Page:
I would say that most of the people on my Celebrity Ghost Stories staff, including myself, have at least once felt the presence of something. Myself, I felt fingers of a hand touch my shoulders once while we were actually shooting, turned around and there was absolutely no one for at least 20 feet. It was a pretty eerie sensation…

What I love about the people who are on these shows, and what's really important for our casting process is, you know, we don't want people to come on the show who necessarily believe in ghosts, who are out there doing ghost hunts and all of these things. For us, the most credible voices and the people that I'm most fascinated with are the people who start their story with, you know, "I don't really believe," or "Up until this happened I never believed in ghosts. But after this experience I have to give it a second thought," or "It's now something I need to figure out." Those are the people that you really - that you genuinely, you want to watch and you're interested in where this journey takes them.

Q: You've mentioned a lot about the credible witnesses and the lengths you go to having a good story, but a lot of ghost stories - when you come down to it, it's so brief instead of an extended story, so the litmus test for knowing you have enough there for an hour long episode?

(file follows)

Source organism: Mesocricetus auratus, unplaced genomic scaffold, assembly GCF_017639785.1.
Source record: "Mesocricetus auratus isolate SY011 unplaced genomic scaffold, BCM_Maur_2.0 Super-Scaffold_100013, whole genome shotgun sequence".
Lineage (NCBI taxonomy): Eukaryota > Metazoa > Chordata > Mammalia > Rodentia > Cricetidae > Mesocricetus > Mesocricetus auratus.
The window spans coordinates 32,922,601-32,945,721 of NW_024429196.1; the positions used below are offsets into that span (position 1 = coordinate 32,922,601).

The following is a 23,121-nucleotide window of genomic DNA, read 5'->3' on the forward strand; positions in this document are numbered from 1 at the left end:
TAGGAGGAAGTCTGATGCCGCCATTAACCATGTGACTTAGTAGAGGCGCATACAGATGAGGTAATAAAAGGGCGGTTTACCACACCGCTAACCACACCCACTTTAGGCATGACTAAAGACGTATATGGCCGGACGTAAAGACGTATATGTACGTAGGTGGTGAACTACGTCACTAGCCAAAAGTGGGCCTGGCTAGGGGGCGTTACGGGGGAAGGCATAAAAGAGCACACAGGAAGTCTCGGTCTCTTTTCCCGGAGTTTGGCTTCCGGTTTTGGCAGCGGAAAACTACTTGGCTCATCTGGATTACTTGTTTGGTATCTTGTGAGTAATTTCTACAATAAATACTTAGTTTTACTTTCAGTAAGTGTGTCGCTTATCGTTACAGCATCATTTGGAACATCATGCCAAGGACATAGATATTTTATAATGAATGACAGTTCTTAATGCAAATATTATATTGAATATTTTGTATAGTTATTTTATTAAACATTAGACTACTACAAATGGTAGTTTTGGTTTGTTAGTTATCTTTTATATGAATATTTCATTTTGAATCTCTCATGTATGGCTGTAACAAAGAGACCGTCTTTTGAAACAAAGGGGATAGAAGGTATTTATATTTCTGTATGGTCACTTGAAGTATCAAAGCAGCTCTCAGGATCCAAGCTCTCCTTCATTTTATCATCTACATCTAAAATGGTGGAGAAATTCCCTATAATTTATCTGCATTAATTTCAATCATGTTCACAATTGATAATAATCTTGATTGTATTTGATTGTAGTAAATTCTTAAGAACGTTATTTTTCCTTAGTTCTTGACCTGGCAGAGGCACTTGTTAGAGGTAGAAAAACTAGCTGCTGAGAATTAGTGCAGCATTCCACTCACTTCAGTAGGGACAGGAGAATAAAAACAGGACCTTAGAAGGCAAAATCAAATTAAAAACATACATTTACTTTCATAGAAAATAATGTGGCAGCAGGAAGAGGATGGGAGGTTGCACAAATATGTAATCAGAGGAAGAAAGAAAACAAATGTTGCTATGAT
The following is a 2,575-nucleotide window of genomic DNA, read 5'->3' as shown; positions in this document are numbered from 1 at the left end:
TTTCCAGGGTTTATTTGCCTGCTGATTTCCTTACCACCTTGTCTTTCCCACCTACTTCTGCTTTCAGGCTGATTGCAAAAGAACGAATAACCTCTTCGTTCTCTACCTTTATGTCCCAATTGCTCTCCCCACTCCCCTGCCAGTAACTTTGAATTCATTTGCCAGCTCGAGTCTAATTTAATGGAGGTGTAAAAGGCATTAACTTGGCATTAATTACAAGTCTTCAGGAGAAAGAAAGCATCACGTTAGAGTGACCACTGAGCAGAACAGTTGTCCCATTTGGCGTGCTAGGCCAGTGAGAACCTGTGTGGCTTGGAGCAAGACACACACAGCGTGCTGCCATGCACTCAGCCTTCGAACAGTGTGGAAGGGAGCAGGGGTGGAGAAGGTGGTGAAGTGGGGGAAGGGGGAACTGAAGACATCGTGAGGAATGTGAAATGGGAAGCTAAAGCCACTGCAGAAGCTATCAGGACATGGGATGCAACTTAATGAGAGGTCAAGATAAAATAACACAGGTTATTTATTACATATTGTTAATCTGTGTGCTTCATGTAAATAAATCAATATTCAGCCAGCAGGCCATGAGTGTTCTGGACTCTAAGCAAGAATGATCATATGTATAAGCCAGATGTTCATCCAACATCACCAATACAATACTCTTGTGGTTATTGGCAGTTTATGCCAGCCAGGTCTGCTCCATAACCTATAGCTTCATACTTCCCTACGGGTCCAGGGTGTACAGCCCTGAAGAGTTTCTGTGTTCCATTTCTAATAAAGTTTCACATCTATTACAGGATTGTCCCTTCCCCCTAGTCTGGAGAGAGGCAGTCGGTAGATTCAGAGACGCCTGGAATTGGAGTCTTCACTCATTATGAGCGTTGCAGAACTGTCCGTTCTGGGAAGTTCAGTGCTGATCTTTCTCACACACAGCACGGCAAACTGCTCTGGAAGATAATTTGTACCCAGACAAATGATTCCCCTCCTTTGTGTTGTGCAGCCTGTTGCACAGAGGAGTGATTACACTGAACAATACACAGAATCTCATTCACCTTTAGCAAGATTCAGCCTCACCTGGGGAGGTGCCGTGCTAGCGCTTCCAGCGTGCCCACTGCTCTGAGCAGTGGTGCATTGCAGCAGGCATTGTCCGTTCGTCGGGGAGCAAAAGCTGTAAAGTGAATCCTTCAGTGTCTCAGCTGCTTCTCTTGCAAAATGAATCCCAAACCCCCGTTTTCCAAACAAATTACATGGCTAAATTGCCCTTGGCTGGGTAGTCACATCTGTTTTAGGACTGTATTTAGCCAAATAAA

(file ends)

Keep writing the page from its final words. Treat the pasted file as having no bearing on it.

SJ: Typically the experiences that seem to work best are the ones that do take place over a period of time. To some degree people need to have gone through some type of journey, an emotional journey or a physical journey.

And you're right, there are plenty, plenty of experiences that people have where they've caught something out of the corner of their eyes, you know, felt something one night and it never came. And that - those are good and very often very credible stories, but they may not have that arc that we need for the show. We want viewers to be able to go on this journey with the people who had these experiences.

I will also say that that's where having the multiple voices in the episode really helps, not only to just make the show feel different than other paranormal shows out there, but when multiple people have shared experiences, they can build on each other's experiences, and there's that escalation in that - in their story. So the multiple voices really help us on a number of levels.

Q: Because you’re on Syfy, which has a pretty strong stock of paranormal shows, has there been any kind of crossover or interaction with people from the other paranormal series?

SJ: I would say that the Ghost Hunters seemed very excited to watch the show. And they have definitely offered to us that if they run into schools, students, faculty in their travels that they will pass people on to us.

But I think because we've been so ultra-focused in on schools, that there's not as much crossover as there would be, let's say if we were investigating hotels or penitentiaries, or you know, a lot of the different types of places that you might see on some of the other paranormal series.